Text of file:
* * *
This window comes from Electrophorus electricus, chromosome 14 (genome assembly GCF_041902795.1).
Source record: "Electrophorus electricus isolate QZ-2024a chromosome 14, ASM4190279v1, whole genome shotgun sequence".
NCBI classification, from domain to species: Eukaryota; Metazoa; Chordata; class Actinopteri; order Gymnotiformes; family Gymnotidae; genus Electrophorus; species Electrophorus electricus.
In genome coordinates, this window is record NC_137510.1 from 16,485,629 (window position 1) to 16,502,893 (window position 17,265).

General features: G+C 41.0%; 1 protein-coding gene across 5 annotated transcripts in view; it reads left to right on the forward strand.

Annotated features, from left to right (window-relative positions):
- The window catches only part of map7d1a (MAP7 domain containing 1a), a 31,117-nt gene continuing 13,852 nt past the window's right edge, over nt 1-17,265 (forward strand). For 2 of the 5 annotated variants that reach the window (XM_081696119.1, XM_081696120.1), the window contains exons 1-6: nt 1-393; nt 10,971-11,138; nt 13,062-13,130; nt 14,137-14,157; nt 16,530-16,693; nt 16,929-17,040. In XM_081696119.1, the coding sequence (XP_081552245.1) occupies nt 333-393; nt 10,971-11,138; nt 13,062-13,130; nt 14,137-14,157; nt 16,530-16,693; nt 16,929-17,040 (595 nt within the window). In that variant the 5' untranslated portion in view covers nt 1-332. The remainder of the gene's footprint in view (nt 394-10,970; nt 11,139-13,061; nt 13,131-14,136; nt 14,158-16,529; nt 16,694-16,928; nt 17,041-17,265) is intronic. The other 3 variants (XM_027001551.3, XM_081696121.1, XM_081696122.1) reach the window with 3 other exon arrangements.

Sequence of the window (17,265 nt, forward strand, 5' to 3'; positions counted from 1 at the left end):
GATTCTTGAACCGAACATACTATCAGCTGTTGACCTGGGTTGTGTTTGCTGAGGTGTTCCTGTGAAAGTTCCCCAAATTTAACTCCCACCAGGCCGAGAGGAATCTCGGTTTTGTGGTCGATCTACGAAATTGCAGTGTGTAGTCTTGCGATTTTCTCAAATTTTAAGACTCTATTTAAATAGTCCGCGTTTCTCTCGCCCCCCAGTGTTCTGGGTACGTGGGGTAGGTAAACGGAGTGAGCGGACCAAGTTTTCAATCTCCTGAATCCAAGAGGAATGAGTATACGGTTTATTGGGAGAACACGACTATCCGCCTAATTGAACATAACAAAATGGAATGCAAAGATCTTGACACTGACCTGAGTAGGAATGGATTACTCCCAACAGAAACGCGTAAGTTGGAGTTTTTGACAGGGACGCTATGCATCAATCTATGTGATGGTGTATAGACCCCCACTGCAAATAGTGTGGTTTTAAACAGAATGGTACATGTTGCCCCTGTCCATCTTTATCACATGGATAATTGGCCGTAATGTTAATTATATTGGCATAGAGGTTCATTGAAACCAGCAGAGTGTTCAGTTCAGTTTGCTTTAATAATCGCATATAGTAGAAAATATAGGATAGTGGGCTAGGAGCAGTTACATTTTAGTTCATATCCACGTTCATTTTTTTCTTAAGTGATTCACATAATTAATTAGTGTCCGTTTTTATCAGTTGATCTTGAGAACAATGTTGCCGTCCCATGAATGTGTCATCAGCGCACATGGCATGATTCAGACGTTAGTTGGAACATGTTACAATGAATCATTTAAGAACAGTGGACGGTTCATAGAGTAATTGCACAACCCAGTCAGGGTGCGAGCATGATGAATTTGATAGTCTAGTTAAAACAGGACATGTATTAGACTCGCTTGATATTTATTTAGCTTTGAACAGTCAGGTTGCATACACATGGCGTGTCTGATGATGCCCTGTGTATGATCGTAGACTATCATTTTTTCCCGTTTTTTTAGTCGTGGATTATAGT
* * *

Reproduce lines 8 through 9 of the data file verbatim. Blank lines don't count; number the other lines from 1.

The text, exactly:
Sequence of the window (17,265 nt, forward strand, 5' to 3'; positions counted from 1 at the left end):
GATTCTTGAACCGAACATACTATCAGCTGTTGACCTGGGTTGTGTTTGCTGAGGTGTTCCTGTGAAAGTTCCCCAAATTTAACTCCCACCAGGCCGAGAGGAATCTCGGTTTTGTGGTCGATCTACGAAATTGCAGTGTGTAGTCTTGCGATTTTCTCAAATTTTAAGACTCTATTTAAATAGTCCGCGTTTCTCTCGCCCCCCAGTGTTCTGGGTACGTGGGGTAGGTAAACGGAGTGAGCGGACCAAGTTTTCAATCTCCTGAATCCAAGAGGAATGAGTATACGGTTTATTGGGAGAACACGACTATCCGCCTAATTGAACATAACAAAATGGAATGCAAAGATCTTGACACTGACCTGAGTAGGAATGGATTACTCCCAACAGAAACGCGTAAGTTGGAGTTTTTGACAGGGACGCTATGCATCAATCTATGTGATGGTGTATAGACCCCCACTGCAAATAGTGTGGTTTTAAACAGAATGGTACATGTTGCCCCTGTCCATCTTTATCACATGGATAATTGGCCGTAATGTTAATTATATTGGCATAGAGGTTCATTGAAACCAGCAGAGTGTTCAGTTCAGTTTGCTTTAATAATCGCATATAGTAGAAAATATAGGATAGTGGGCTAGGAGCAGTTACATTTTAGTTCATATCCACGTTCATTTTTTTCTTAAGTGATTCACATAATTAATTAGTGTCCGTTTTTATCAGTTGATCTTGAGAACAATGTTGCCGTCCCATGAATGTGTCATCAGCGCACATGGCATGATTCAGACGTTAGTTGGAACATGTTACAATGAATCATTTAAGAACAGTGGACGGTTCATAGAGTAATTGCACAACCCAGTCAGGGTGCGAGCATGATGAATTTGATAGTCTAGTTAAAACAGGACATGTATTAGACTCGCTTGATATTTATTTAGCTTTGAACAGTCAGGTTGCATACACATGGCGTGTCTGATGATGCCCTGTGTATGATCGTAGACTATCATTTTTTCCCGTTTTTTTAGTCGTGGATTATAGT